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Tony Grist

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Changes [Jun. 21st, 2005|09:16 am]
Tony Grist
This was my first trip out of England for ten years. A number of things surprised me.

When I was a kid you took it for granted that mainland Europe was dirty. You braced yourself for public toilets that were nothing but holes in the ground. You expected bidets. Now the standards on the Continent are as high if not higher than at home. The showers in all the hotels where we stayed were much more efficient than the showers in London. In Spain the public toilets are immaculate and smell like churches (really they do- I'm not making this up- I guess it's the disinfectant they use.) And the bidets have vanished.

The last hotel we stayed- in Lille- you could see a ghostly mark on the bathroom floor where the bidet had once stood. What's this about? Why have the French stopped making a big deal out of washing their genitals? Is it all down to globalization?

Talking about globalization, everyone everywhere pretty much speaks English. In the past they used to expect you to struggle with their language; now they take the initiative and struggle with yours.

And the supermarkets look just like our supermarkets and sell much the same products. And the golden arches have sprung up everywhere......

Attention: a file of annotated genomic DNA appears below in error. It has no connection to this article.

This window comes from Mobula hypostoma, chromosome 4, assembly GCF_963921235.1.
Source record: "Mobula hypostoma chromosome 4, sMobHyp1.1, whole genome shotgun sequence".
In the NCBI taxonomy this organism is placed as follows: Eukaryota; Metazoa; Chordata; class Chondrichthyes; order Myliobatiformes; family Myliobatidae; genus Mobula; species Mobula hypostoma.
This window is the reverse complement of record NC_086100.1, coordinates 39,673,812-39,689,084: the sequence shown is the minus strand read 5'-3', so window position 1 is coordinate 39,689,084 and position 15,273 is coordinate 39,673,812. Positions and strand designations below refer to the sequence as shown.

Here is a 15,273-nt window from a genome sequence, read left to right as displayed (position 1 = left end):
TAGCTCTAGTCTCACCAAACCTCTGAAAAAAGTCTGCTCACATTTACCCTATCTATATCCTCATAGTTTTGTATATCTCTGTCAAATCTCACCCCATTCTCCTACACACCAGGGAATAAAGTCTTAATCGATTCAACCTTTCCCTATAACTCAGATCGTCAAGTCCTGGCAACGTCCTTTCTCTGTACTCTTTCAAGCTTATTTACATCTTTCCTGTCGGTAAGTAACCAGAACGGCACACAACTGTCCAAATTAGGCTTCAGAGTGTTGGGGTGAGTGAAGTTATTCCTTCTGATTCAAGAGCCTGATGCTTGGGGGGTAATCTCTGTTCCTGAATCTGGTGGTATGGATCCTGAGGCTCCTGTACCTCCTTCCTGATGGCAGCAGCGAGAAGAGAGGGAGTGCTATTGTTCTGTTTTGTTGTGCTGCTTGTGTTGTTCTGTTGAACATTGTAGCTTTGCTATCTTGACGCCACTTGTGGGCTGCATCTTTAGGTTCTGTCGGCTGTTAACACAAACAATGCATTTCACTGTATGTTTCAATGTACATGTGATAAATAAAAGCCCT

And here's something else. Bugs. An astonishing thing about Spain is that there aren't any. We went armed with all sorts of insect-repelling products- including a device that emits a high-pitched squeal which supposedly freaks mosquitos- and we just didn't need them. I got a couple of bites from walking in the woods after sunset (as all the trendy people do in Catalonia) but that was it. The hotel and town were insect-free zones. Then we come home and there are mosquitos and bluebottles all over.

Abroad is less foreign than it was. You can get CNN and the BBC on the hotel TV. You can buy the Daily Mail at the newsagents (and it's today's edition not yesterday's.) National borders have all but disappeared. You slow the vehicle down and most of the time they just wave you through. There's more fuss involved in going through the barriers at the start and finish of the (very excellent) toll roads.

It's no longer the world I was born into 54 years ago. I like it.
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Comments:
[User Picture]From: cybersofa
2005-06-21 04:54 am (UTC)
I can't say I'm keen on the globalisation. Foreign-ness is one of the pleasures of going abroad for me. On a hot day you can smell you're in France as soon as you roll off the ferry, and were the town of Cherbourg to upgrade its drains to UK standards then it would make my holiday slightly less value for money.